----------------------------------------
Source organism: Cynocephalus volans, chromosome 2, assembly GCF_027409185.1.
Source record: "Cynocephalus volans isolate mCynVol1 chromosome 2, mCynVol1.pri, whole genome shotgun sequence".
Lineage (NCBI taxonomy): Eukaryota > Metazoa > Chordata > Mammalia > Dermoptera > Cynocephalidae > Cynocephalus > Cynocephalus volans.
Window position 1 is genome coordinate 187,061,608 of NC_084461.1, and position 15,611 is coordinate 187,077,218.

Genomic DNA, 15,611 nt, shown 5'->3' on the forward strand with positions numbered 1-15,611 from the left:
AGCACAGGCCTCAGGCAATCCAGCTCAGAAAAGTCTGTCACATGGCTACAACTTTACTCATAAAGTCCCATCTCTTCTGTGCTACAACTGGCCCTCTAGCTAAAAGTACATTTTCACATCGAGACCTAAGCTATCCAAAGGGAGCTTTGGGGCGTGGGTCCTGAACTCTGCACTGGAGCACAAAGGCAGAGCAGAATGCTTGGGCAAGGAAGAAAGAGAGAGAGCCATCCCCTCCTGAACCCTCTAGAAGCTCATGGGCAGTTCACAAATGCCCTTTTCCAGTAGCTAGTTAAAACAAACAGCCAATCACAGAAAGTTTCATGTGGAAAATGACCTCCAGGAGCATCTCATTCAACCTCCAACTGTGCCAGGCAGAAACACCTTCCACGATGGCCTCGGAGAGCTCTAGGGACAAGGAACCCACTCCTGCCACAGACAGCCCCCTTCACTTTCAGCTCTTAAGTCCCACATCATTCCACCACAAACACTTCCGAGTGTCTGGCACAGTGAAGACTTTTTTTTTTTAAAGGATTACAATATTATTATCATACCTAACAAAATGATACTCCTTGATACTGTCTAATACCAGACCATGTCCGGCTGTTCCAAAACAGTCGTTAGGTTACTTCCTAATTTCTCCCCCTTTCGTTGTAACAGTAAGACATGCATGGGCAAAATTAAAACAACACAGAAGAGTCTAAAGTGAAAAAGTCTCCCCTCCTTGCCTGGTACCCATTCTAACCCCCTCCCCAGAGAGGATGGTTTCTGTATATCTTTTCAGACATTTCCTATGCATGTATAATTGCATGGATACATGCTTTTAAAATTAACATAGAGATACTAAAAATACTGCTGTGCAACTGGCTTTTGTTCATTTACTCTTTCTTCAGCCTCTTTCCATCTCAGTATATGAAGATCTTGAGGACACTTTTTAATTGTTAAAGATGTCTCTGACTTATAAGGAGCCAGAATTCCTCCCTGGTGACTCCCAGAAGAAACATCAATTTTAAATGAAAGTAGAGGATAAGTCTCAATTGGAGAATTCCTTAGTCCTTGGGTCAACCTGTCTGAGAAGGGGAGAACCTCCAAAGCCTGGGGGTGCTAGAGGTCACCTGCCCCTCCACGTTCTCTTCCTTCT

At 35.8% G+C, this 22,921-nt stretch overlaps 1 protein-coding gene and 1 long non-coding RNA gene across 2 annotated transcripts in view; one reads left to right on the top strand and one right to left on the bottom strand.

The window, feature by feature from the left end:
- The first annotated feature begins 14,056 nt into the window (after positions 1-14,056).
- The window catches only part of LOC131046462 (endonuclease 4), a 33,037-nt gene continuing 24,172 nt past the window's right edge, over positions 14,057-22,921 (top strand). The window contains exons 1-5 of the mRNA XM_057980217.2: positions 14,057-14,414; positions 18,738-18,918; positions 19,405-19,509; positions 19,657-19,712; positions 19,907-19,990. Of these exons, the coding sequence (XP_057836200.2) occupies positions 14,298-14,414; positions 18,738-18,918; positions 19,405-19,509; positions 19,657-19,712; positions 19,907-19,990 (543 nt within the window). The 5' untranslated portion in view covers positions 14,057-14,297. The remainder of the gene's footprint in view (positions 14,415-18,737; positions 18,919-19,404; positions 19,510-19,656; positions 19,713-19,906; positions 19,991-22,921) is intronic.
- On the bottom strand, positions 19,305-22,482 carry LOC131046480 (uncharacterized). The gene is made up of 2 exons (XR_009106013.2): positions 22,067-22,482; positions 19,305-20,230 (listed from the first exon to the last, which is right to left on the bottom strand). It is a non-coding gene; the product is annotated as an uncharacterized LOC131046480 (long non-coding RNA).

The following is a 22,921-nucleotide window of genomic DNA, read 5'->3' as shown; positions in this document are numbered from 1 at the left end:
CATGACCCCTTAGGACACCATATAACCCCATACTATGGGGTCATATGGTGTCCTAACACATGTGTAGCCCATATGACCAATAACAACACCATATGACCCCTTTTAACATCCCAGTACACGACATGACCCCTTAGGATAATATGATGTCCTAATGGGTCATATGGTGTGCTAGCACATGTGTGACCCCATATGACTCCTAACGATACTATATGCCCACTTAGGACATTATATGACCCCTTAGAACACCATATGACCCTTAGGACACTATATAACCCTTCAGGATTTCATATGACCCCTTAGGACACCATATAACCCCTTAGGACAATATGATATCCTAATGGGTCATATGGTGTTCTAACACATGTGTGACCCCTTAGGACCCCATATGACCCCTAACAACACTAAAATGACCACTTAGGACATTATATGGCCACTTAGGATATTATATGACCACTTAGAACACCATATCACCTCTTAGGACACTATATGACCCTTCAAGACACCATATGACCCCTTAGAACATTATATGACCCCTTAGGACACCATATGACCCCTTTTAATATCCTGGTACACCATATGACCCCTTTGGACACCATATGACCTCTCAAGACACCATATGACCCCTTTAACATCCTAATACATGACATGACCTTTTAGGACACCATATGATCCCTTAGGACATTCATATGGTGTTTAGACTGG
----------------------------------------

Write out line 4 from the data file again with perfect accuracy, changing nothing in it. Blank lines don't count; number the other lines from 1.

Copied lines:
Window position 1 is genome coordinate 187,061,608 of NC_084461.1, and position 15,611 is coordinate 187,077,218.